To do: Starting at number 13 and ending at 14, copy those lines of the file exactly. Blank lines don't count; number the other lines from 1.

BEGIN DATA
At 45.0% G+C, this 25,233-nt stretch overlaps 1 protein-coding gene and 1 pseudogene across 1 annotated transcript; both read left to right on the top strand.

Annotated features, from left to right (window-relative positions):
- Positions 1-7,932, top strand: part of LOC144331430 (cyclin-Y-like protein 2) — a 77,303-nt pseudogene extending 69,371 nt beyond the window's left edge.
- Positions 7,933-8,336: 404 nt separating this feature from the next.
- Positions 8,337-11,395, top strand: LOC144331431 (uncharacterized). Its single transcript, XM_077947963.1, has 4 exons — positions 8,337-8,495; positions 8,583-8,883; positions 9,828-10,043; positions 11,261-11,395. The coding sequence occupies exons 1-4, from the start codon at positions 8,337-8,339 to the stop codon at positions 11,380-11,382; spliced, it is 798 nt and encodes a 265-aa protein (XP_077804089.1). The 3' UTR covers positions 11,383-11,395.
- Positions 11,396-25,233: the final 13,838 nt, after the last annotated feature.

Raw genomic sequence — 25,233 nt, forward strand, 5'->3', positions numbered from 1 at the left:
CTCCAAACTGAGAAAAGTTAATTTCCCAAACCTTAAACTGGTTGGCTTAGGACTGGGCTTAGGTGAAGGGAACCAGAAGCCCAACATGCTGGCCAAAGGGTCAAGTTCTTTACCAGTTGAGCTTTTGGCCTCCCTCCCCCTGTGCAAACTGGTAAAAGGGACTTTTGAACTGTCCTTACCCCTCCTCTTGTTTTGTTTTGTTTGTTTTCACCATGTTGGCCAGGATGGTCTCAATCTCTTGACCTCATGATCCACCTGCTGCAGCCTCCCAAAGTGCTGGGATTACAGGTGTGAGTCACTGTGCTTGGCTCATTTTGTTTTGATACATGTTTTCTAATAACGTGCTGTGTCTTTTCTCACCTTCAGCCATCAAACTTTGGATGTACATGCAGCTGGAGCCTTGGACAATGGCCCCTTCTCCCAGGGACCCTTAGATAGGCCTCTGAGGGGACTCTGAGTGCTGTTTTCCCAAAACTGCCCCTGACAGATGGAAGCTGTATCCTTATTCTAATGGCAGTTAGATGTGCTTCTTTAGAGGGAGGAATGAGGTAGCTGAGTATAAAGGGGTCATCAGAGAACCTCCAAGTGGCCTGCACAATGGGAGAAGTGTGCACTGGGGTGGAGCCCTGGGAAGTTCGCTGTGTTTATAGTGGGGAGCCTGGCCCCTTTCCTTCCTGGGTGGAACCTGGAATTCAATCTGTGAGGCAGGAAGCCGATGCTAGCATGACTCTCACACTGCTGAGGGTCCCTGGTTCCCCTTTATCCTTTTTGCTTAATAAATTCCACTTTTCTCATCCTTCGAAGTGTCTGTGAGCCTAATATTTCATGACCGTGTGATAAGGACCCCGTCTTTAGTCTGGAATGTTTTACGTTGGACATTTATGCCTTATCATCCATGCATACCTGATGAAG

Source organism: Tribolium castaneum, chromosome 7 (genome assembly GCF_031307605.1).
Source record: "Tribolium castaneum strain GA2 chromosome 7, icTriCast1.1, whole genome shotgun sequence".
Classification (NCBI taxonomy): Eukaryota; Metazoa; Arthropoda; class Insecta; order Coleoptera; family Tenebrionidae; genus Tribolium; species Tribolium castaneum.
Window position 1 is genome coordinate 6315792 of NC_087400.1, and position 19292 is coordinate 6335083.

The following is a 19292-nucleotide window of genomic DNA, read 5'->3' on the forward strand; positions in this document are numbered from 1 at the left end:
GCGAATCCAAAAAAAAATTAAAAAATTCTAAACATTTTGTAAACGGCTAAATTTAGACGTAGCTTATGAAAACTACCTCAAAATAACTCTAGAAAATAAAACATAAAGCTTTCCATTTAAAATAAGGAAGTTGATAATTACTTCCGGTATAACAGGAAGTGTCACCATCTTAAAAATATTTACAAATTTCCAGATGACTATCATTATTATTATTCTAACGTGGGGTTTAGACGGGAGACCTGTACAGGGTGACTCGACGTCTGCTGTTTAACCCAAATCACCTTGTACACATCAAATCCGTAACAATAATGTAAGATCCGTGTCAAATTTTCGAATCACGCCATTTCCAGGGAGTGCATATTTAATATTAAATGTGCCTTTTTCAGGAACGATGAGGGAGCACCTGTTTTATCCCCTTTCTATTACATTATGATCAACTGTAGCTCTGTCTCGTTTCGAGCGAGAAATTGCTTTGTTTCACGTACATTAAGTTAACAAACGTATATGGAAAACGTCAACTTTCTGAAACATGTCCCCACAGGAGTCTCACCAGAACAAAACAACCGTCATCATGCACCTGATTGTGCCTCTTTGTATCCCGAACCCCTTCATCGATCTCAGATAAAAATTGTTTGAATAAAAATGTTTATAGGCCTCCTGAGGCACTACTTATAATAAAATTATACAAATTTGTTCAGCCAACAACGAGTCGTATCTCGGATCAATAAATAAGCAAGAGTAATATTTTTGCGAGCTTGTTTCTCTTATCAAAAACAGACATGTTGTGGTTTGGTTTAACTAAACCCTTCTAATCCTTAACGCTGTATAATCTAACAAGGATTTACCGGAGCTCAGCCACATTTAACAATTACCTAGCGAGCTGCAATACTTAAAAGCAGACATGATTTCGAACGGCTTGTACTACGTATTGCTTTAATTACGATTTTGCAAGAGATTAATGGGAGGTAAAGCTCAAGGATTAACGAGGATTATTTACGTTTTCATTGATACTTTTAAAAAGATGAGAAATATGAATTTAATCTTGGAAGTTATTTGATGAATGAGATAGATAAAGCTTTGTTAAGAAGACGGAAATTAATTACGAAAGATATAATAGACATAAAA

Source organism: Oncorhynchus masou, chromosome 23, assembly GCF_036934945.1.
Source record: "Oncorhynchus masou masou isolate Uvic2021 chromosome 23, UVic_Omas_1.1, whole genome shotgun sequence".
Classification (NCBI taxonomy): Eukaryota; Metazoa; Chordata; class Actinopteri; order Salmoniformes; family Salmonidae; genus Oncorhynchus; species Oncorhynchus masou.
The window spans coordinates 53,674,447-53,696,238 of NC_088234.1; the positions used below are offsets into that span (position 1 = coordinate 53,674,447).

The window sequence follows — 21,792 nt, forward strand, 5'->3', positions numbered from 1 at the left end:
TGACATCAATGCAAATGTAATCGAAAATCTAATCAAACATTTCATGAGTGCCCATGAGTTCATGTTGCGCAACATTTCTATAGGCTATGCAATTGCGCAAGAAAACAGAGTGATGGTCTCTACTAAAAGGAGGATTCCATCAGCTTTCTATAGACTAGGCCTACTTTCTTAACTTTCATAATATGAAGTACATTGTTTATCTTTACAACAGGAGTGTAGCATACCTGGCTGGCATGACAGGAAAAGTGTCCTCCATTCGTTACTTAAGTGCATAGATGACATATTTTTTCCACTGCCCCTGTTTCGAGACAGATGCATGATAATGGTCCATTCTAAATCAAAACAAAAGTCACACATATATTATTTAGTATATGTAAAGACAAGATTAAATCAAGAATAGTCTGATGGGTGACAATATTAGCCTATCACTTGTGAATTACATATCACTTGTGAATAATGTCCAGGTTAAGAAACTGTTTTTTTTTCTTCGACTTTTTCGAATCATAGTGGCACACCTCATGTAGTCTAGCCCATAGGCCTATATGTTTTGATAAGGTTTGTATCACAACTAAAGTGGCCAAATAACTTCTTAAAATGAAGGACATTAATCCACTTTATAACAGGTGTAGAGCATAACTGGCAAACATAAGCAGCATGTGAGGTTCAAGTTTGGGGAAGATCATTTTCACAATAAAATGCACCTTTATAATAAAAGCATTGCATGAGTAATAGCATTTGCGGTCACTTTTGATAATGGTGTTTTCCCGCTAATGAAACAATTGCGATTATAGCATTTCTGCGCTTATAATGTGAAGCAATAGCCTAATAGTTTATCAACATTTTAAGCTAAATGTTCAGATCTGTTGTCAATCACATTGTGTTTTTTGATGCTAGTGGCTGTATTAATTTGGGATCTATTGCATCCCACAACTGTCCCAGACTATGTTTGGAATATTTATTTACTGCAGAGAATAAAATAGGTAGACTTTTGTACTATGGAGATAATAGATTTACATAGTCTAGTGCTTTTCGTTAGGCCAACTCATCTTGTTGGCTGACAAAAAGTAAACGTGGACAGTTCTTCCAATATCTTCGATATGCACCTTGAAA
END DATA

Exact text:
The following is a 19292-nucleotide window of genomic DNA, read 5'->3' on the forward strand; positions in this document are numbered from 1 at the left end:
GCGAATCCAAAAAAAAATTAAAAAATTCTAAACATTTTGTAAACGGCTAAATTTAGACGTAGCTTATGAAAACTACCTCAAAATAACTCTAGAAAATAAAACATAAAGCTTTCCATTTAAAATAAGGAAGTTGATAATTACTTCCGGTATAACAGGAAGTGTCACCATCTTAAAAATATTTACAAATTTCCAGATGACTATCATTATTATTATTCTAACGTGGGGTTTAGACGGGAGACCTGTACAGGGTGACTCGACGTCTGCTGTTTAACCCAAATCACCTTGTACACATCAAATCCGTAACAATAATGTAAGATCCGTGTCAAATTTTCGAATCACGCCATTTCCAGGGAGTGCATATTTAATATTAAATGTGCCTTTTTCAGGAACGATGAGGGAGCACCTGTTTTATCCCCTTTCTATTACATTATGATCAACTGTAGCTCTGTCTCGTTTCGAGCGAGAAATTGCTTTGTTTCACGTACATTAAGTTAACAAACGTATATGGAAAACGTCAACTTTCTGAAACATGTCCCCACAGGAGTCTCACCAGAACAAAACAACCGTCATCATGCACCTGATTGTGCCTCTTTGTATCCCGAACCCCTTCATCGATCTCAGATAAAAATTGTTTGAATAAAAATGTTTATAGGCCTCCTGAGGCACTACTTATAATAAAATTATACAAATTTGTTCAGCCAACAACGAGTCGTATCTCGGATCAATAAATAAGCAAGAGTAATATTTTTGCGAGCTTGTTTCTCTTATCAAAAACAGACATGTTGTGGTTTGGTTTAACTAAACCCTTCTAATCCTTAACGCTGTATAATCTAACAAGGATTTACCGGAGCTCAGCCACATTTAACAATTACCTAGCGAGCTGCAATACTTAAAAGCAGACATGATTTCGAACGGCTTGTACTACGTATTGCTTTAATTACGATTTTGCAAGAGATTAATGGGAGGTAAAGCTCAAGGATTAACGAGGATTATTTACGTTTTCATTGATACTTTTAAAAAGATGAGAAATATGAATTTAATCTTGGAAGTTATTTGATGAATGAGATAGATAAAGCTTTGTTAAGAAGACGGAAATTAATTACGAAAGATATAATAGACATAAAA